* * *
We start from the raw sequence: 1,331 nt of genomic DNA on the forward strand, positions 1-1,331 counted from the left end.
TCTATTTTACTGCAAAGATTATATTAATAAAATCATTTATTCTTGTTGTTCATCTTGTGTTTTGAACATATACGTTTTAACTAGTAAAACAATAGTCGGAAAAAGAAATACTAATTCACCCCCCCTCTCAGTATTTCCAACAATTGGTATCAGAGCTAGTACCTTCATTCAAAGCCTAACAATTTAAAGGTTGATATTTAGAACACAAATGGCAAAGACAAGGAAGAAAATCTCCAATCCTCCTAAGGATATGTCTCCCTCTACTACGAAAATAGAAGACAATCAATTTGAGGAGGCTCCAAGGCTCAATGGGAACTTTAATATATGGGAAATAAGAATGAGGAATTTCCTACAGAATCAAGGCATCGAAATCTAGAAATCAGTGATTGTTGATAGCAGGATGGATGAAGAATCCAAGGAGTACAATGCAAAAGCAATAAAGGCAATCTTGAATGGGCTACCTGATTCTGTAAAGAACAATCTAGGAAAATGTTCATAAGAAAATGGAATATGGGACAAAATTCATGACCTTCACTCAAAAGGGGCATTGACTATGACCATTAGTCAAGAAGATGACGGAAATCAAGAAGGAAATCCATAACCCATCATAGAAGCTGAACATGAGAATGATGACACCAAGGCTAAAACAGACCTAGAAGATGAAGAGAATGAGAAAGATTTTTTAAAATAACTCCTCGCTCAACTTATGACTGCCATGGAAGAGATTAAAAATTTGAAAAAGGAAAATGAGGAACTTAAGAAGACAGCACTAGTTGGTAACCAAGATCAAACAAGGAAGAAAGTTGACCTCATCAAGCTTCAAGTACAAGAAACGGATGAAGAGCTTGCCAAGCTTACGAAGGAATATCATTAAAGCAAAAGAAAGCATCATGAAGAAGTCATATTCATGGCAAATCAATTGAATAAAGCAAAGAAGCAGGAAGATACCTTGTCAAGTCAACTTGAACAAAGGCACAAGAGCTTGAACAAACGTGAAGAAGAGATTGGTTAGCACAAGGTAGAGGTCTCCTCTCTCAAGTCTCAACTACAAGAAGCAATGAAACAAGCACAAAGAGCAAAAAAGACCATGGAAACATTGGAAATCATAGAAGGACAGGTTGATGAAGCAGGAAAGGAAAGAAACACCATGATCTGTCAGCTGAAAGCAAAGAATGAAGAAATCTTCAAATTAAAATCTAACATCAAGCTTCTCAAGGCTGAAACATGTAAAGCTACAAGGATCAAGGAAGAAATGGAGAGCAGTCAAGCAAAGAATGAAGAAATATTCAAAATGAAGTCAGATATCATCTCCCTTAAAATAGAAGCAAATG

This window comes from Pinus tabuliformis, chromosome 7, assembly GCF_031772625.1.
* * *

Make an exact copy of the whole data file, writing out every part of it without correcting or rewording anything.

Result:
We start from the raw sequence: 1,331 nt of genomic DNA on the forward strand, positions 1-1,331 counted from the left end.
TCTATTTTACTGCAAAGATTATATTAATAAAATCATTTATTCTTGTTGTTCATCTTGTGTTTTGAACATATACGTTTTAACTAGTAAAACAATAGTCGGAAAAAGAAATACTAATTCACCCCCCCTCTCAGTATTTCCAACAATTGGTATCAGAGCTAGTACCTTCATTCAAAGCCTAACAATTTAAAGGTTGATATTTAGAACACAAATGGCAAAGACAAGGAAGAAAATCTCCAATCCTCCTAAGGATATGTCTCCCTCTACTACGAAAATAGAAGACAATCAATTTGAGGAGGCTCCAAGGCTCAATGGGAACTTTAATATATGGGAAATAAGAATGAGGAATTTCCTACAGAATCAAGGCATCGAAATCTAGAAATCAGTGATTGTTGATAGCAGGATGGATGAAGAATCCAAGGAGTACAATGCAAAAGCAATAAAGGCAATCTTGAATGGGCTACCTGATTCTGTAAAGAACAATCTAGGAAAATGTTCATAAGAAAATGGAATATGGGACAAAATTCATGACCTTCACTCAAAAGGGGCATTGACTATGACCATTAGTCAAGAAGATGACGGAAATCAAGAAGGAAATCCATAACCCATCATAGAAGCTGAACATGAGAATGATGACACCAAGGCTAAAACAGACCTAGAAGATGAAGAGAATGAGAAAGATTTTTTAAAATAACTCCTCGCTCAACTTATGACTGCCATGGAAGAGATTAAAAATTTGAAAAAGGAAAATGAGGAACTTAAGAAGACAGCACTAGTTGGTAACCAAGATCAAACAAGGAAGAAAGTTGACCTCATCAAGCTTCAAGTACAAGAAACGGATGAAGAGCTTGCCAAGCTTACGAAGGAATATCATTAAAGCAAAAGAAAGCATCATGAAGAAGTCATATTCATGGCAAATCAATTGAATAAAGCAAAGAAGCAGGAAGATACCTTGTCAAGTCAACTTGAACAAAGGCACAAGAGCTTGAACAAACGTGAAGAAGAGATTGGTTAGCACAAGGTAGAGGTCTCCTCTCTCAAGTCTCAACTACAAGAAGCAATGAAACAAGCACAAAGAGCAAAAAAGACCATGGAAACATTGGAAATCATAGAAGGACAGGTTGATGAAGCAGGAAAGGAAAGAAACACCATGATCTGTCAGCTGAAAGCAAAGAATGAAGAAATCTTCAAATTAAAATCTAACATCAAGCTTCTCAAGGCTGAAACATGTAAAGCTACAAGGATCAAGGAAGAAATGGAGAGCAGTCAAGCAAAGAATGAAGAAATATTCAAAATGAAGTCAGATATCATCTCCCTTAAAATAGAAGCAAATG

This window comes from Pinus tabuliformis, chromosome 7, assembly GCF_031772625.1.